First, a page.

Let's see which it is. If we search for "Happy Birthday to Mi" with just one i in "Mii" - where "Mi" is a fragment of "Mii" - we don't see my post anywhere at all, which implies, to me at least, that Pascal Casing in a Blog Post is likely as effective from Google's perspective in delimiting spaces as is a hyphen, so from a Search Engine Optimization (SEO) perspective, hyphens versus Pascal Casing versus whatever is pretty much a moo point.
Not moot, rather, "moo" like a cow's opinion. It just doesn't matter. It's moo.
So, pick the URL style that makes you feel good, I say.
Many Options for URLs
Scott Water has used ISAPI_Rewrite to completely remove the .aspx extension from his site, and he has nice clean URLs like http://scottwater.com/blog/archive/url-rewriting-via-isapi-rewrite/. He also has nice "hackable" URLs like http://scottwater.com/blog/search/hanselman/ which is pretty sweet. You too can remove the .ASPX extension from your ASP.NET site using ISAPI_Rewrite.
Here's some example URL styles I've seen out there in Blog Land:
- Subtext .../blog/archive/2007/02/11/Subtext_v1.9.4_quotWindwardquot_Edition_Released.aspx
- CS with ISAPI_Rewrite .../blog/archive/twitter-for-windows/
- Typo - .../articles/2007/03/27/microsoft-technical-summit
- DasBlog .../weblog/StringFormattingFun.aspx
- DasBlog with Dates - .../2007/03/27/Abschlussbericht+Zum+NET+Wintercamp+2007.aspx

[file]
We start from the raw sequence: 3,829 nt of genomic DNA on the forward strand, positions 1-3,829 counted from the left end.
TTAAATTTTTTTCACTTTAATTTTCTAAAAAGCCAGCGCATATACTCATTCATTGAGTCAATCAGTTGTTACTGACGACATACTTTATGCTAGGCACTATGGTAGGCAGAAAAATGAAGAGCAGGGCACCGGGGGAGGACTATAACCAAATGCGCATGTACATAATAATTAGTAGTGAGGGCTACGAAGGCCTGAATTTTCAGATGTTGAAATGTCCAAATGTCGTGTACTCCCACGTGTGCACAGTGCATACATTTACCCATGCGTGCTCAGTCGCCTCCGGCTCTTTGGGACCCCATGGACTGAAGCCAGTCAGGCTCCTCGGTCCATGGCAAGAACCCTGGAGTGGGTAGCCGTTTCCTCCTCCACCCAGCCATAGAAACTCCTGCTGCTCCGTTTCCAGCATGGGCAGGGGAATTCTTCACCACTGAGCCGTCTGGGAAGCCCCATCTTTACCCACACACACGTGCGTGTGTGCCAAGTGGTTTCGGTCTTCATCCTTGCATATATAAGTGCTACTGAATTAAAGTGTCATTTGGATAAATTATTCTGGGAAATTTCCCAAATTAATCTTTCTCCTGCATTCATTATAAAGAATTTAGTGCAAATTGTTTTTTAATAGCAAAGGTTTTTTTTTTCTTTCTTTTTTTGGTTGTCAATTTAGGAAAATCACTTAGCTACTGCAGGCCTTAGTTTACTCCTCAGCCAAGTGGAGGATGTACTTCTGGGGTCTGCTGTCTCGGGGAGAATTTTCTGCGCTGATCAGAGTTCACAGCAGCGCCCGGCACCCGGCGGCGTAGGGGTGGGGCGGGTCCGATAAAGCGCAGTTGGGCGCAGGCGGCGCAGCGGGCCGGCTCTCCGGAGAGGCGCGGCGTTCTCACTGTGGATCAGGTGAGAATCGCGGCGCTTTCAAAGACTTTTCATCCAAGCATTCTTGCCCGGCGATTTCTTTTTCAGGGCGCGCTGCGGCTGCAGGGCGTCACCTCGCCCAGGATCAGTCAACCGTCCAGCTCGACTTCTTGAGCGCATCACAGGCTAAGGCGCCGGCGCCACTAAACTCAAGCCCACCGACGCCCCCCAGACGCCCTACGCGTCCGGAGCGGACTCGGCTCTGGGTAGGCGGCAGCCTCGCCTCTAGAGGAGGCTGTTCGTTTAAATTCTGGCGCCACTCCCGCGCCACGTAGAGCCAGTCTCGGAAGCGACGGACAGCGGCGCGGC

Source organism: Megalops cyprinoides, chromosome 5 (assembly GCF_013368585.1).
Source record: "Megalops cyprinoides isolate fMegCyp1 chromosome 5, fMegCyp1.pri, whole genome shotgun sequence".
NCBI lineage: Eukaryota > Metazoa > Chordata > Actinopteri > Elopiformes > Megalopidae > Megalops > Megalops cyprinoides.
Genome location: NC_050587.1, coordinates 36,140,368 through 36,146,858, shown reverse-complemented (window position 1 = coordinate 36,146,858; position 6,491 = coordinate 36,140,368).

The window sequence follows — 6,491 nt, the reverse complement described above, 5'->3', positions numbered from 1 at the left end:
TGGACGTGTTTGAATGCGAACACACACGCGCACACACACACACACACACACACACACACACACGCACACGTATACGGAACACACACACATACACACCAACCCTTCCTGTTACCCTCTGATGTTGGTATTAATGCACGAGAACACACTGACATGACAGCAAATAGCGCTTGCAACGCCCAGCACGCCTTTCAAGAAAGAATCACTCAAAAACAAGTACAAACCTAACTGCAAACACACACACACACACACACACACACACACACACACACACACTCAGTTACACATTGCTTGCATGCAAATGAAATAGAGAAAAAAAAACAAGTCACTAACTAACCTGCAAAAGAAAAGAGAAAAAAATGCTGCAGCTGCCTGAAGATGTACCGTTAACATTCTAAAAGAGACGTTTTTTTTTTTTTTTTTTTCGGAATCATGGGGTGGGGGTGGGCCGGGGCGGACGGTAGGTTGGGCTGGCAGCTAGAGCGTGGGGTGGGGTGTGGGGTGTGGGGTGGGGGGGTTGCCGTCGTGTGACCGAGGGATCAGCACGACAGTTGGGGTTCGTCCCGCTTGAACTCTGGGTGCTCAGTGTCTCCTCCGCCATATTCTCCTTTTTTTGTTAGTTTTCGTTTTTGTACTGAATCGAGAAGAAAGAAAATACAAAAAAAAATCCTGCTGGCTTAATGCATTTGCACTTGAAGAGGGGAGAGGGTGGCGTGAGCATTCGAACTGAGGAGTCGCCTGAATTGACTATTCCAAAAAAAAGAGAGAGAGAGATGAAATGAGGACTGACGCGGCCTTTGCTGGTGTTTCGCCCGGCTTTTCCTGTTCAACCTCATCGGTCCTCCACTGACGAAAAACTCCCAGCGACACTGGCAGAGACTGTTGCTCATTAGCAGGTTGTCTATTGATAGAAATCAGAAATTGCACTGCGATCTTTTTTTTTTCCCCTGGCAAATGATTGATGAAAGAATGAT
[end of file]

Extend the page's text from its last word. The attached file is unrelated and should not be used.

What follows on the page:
- Radio Userland .../2007/04/05/itsNotTheCoverOfRollingSto.html
- MovableType - .../blog/archives/000093.html
- Blogger - .../2007/04/mulan.html
- Drupal - .../node/133257
- Blogware - .../blog/_archives/2006/8/18/2242665.html
Yes, there's 1,000 blogging engines out there, each with its own URL style, and yes, this is not an exhaustive list.
The Trailing Slash in a/an URL and removing Technology from your URL
Note that in ScottWater's case, the URLs are lower-case and include the trailing /.
There's a lot of controversy about the Trailing Slash. I've always felt that the trailing slash implied we were visiting a directory, while no slash implied we were visiting a page. Simon Willison seems to advocate for the trailing slash as in his comment at http://jessey.net/archive/2004/05/31/rewritten/.
Personally, I like the trailing slash only for the home page of this blog and set it up that way earlier this year. At least I picked one, as these things matter.
What I'd really like to do is remove the Technology from my URLs. I could remove the .aspx extension from my blog's URLs by:
- Making it output Permalink URLs with out .aspx
- Adding a ISAPI_Rewrite rule to add the .aspx before the request gets to ASP.NET
- Add some magic dust in ASP.NET 1.1 or A Form Control Adapter in ASP.NET 2.0 to change the HTML FORM Action in the case of a Post Back.
Of course, I'd need to do this without invalidating all the existing permalinks out there. The idea being that once you've put a permalink out there, it's out there. Forever. Only Feed Readers and Search Bots will respect a 301 and update their record of those links. All that static HTML out there cares not about your pretty URLs.
It's probably too late for me, Dear Reader, but perhaps not for you and your URLs. Pick a scheme and be excited about it, for these are religious issues that will never be solved.
I don't think ScottWater will mind me quoting him directly from a private email, in this case, to end this blog post:
What I meant is that if the goal is SEO, nice URLs are well…nice, but there are way better things you can do, such as writing relevant content. - Scott Watermasysk
It's true! I should stop now.